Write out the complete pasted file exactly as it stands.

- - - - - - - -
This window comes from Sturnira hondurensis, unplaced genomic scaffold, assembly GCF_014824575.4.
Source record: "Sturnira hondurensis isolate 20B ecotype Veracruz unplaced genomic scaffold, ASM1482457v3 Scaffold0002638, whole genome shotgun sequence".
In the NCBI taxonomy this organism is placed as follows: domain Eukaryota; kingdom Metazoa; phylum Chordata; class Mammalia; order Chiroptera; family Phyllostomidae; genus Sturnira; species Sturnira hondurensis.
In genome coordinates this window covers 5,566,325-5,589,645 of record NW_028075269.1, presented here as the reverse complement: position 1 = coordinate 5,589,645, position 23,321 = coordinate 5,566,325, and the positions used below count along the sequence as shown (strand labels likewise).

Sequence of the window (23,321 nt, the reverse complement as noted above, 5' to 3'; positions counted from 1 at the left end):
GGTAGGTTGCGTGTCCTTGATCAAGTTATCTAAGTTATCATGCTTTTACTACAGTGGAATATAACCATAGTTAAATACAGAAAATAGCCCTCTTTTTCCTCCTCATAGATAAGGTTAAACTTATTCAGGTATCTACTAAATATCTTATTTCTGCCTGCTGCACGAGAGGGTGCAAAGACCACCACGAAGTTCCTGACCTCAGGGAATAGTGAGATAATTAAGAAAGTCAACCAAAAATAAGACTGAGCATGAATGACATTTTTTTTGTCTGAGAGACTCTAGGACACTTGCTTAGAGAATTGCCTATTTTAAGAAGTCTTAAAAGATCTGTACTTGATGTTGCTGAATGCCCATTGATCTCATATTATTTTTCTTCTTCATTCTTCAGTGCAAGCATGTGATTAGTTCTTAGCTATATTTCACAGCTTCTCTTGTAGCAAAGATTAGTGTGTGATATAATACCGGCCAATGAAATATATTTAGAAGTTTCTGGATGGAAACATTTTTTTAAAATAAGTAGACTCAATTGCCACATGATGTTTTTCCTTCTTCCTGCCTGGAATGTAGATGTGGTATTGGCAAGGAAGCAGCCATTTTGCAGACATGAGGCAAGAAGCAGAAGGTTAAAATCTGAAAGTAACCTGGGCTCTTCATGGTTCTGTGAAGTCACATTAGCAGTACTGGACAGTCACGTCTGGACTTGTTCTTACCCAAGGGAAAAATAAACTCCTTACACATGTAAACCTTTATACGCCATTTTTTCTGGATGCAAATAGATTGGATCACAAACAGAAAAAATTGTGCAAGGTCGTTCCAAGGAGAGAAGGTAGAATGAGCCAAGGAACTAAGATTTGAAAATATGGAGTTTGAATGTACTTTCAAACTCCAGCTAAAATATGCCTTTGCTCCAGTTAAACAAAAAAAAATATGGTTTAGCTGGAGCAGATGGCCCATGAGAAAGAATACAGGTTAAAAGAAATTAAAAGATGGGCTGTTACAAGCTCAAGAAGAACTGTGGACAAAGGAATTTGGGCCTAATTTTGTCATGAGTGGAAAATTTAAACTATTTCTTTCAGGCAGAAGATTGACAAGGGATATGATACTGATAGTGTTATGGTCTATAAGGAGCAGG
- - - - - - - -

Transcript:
This window comes from Sturnira hondurensis, unplaced genomic scaffold, assembly GCF_014824575.4.
Source record: "Sturnira hondurensis isolate 20B ecotype Veracruz unplaced genomic scaffold, ASM1482457v3 Scaffold0002638, whole genome shotgun sequence".
In the NCBI taxonomy this organism is placed as follows: domain Eukaryota; kingdom Metazoa; phylum Chordata; class Mammalia; order Chiroptera; family Phyllostomidae; genus Sturnira; species Sturnira hondurensis.
In genome coordinates this window covers 5,566,325-5,589,645 of record NW_028075269.1, presented here as the reverse complement: position 1 = coordinate 5,589,645, position 23,321 = coordinate 5,566,325, and the positions used below count along the sequence as shown (strand labels likewise).

Sequence of the window (23,321 nt, the reverse complement as noted above, 5' to 3'; positions counted from 1 at the left end):
GGTAGGTTGCGTGTCCTTGATCAAGTTATCTAAGTTATCATGCTTTTACTACAGTGGAATATAACCATAGTTAAATACAGAAAATAGCCCTCTTTTTCCTCCTCATAGATAAGGTTAAACTTATTCAGGTATCTACTAAATATCTTATTTCTGCCTGCTGCACGAGAGGGTGCAAAGACCACCACGAAGTTCCTGACCTCAGGGAATAGTGAGATAATTAAGAAAGTCAACCAAAAATAAGACTGAGCATGAATGACATTTTTTTTGTCTGAGAGACTCTAGGACACTTGCTTAGAGAATTGCCTATTTTAAGAAGTCTTAAAAGATCTGTACTTGATGTTGCTGAATGCCCATTGATCTCATATTATTTTTCTTCTTCATTCTTCAGTGCAAGCATGTGATTAGTTCTTAGCTATATTTCACAGCTTCTCTTGTAGCAAAGATTAGTGTGTGATATAATACCGGCCAATGAAATATATTTAGAAGTTTCTGGATGGAAACATTTTTTTAAAATAAGTAGACTCAATTGCCACATGATGTTTTTCCTTCTTCCTGCCTGGAATGTAGATGTGGTATTGGCAAGGAAGCAGCCATTTTGCAGACATGAGGCAAGAAGCAGAAGGTTAAAATCTGAAAGTAACCTGGGCTCTTCATGGTTCTGTGAAGTCACATTAGCAGTACTGGACAGTCACGTCTGGACTTGTTCTTACCCAAGGGAAAAATAAACTCCTTACACATGTAAACCTTTATACGCCATTTTTTCTGGATGCAAATAGATTGGATCACAAACAGAAAAAATTGTGCAAGGTCGTTCCAAGGAGAGAAGGTAGAATGAGCCAAGGAACTAAGATTTGAAAATATGGAGTTTGAATGTACTTTCAAACTCCAGCTAAAATATGCCTTTGCTCCAGTTAAACAAAAAAAAATATGGTTTAGCTGGAGCAGATGGCCCATGAGAAAGAATACAGGTTAAAAGAAATTAAAAGATGGGCTGTTACAAGCTCAAGAAGAACTGTGGACAAAGGAATTTGGGCCTAATTTTGTCATGAGTGGAAAATTTAAACTATTTCTTTCAGGCAGAAGATTGACAAGGGATATGATACTGATAGTGTTATGGTCTATAAGGAGCAGG